Sensory Breaks in the Classroom

Use purposeful sensory breaks to stimulate learning.

How wiggly are your students? How often are they getting to move within your classroom? Regularly scheduled sensory breaks for students provide them with opportunities for movement to organize their body and brain for better learning. Sensory breaks allow students to get the necessary sensory input to help increase attention, focus, and self-regulation in the classroom.

Why Do Students Need Sensory Breaks?

Sensory processing is the ability to take in sensory information from our body and the environment. Once we receive this information, we organize it and use it to function in our daily life. In the classroom, students need this sensory input and movement to learn about themselves and their environment. When we provide purposeful sensory experiences and movement through sensory breaks, we give them what they need to organize their brain and body, helping them return to learning.

Why are Sensory Breaks Important?

Research shows that self-regulation is a learned skill. Sensory breaks allow students the necessary feedback needed to self-regulate their bodies. Sometimes students need calming activities, while other times, students need movement breaks. Structured sensory breaks allow students the opportunity to become regulated to return to learning.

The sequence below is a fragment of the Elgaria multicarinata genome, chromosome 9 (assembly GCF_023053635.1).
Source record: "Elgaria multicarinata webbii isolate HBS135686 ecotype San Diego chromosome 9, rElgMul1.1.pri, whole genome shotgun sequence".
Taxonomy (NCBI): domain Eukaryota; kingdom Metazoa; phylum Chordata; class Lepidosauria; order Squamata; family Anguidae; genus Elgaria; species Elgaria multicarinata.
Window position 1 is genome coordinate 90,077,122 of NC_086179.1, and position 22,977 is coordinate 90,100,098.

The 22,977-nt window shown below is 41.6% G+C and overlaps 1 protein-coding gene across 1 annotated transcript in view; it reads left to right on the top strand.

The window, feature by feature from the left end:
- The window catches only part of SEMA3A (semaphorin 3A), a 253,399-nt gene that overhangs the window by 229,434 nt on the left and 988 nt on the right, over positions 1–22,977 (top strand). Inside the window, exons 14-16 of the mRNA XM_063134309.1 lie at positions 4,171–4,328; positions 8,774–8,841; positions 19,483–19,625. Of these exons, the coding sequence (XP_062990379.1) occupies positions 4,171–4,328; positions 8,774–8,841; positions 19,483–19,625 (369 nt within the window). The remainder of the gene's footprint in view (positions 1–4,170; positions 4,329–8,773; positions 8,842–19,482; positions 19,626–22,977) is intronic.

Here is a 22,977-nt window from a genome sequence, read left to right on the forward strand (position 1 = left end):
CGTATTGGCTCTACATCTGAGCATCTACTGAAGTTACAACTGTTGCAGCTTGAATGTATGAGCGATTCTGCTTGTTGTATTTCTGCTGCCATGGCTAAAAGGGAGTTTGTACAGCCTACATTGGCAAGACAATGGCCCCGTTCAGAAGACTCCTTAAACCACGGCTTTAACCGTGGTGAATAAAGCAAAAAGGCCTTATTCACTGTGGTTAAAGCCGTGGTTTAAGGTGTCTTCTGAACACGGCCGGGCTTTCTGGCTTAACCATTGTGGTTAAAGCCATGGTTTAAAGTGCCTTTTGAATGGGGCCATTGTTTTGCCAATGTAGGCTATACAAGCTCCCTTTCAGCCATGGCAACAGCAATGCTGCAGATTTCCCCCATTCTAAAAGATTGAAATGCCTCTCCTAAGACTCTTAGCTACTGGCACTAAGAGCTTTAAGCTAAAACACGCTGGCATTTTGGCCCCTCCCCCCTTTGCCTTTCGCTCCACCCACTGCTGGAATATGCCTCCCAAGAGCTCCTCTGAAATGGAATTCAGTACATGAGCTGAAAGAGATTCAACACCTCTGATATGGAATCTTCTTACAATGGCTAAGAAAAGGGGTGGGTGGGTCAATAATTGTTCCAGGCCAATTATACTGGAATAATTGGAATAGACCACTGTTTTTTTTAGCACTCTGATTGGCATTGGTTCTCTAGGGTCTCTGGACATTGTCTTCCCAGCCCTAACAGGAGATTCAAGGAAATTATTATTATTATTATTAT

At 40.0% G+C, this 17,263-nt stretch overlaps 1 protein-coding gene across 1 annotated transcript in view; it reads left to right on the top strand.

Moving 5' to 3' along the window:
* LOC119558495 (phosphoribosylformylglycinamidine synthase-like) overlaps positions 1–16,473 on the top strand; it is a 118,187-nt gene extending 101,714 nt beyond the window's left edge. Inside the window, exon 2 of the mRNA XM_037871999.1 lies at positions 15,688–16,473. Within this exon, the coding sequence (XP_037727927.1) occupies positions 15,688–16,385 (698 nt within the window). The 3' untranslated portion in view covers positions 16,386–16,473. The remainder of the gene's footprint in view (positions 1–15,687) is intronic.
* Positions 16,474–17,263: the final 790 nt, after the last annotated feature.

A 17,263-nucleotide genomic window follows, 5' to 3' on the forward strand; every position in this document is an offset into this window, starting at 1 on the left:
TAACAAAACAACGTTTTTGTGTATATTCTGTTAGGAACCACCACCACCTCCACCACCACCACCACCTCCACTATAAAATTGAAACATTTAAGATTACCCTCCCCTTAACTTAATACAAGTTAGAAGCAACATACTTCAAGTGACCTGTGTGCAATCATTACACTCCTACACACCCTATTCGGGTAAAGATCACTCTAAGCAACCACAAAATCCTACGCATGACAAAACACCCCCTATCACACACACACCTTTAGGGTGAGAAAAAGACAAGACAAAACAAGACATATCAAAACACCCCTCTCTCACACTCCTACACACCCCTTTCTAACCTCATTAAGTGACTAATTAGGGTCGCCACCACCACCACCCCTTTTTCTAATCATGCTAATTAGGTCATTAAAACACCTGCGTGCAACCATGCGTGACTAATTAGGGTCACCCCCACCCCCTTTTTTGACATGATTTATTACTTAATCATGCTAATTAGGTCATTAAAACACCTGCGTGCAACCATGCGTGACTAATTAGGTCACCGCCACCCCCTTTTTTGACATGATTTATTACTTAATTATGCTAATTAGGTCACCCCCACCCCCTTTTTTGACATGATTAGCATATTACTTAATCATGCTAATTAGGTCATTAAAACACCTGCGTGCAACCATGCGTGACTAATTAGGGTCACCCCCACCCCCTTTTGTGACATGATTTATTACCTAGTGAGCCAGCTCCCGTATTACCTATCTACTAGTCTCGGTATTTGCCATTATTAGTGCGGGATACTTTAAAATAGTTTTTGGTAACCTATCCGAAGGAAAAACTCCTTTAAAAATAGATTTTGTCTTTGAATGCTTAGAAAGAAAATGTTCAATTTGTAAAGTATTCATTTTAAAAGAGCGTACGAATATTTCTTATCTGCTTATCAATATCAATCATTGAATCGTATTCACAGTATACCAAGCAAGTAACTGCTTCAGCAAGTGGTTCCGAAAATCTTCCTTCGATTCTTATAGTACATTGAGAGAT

The Importance of Proprioception

When we do something physical, whether it is going for a brisk walk, doing yard work, or just rearranging a room we get energized. The same goes for your students. Students that engage in activities that tap into their proprioceptive sense, feel more energized and grounded. Proprioception is our unconscious awareness of body position. Our proprioceptive receptors are located in the muscles, tendons, ligaments, and connective tissue. It tells us about the location of our body parts, their relation to each other, and their relation to other people. Our proprioceptive sense helps coordinate the movement of our arms and legs in a well-organized way to play and move easily. When kids have an intact proprioceptive system, they can move efficiently. They can climb on school play equipment, dash across the playground, don their backpacks, and carry their lunch tray without spilling.

What is Heavy Work?

Anytime we lift, carry, push and pull items with weight this taps into our proprioceptive sensory system. Proprioception is our “position sense.” When we provide input to our muscles and joints – this impacts our proprioceptive system. The best thing about having students do “heavy work” activities, is that it is very hard to overdo it! These movements are calming and organizing to our body’s nervous system.

Have students transport “heavy” items by pushing, pulling, lifting, and/or carrying them. Items can be moved from one side of the room to another. Other activity ideas include stacking items, moving items from a table to the floor (or vice versa), or running errands to another room or office in the school, for example.

Suggestions for Weighted Items: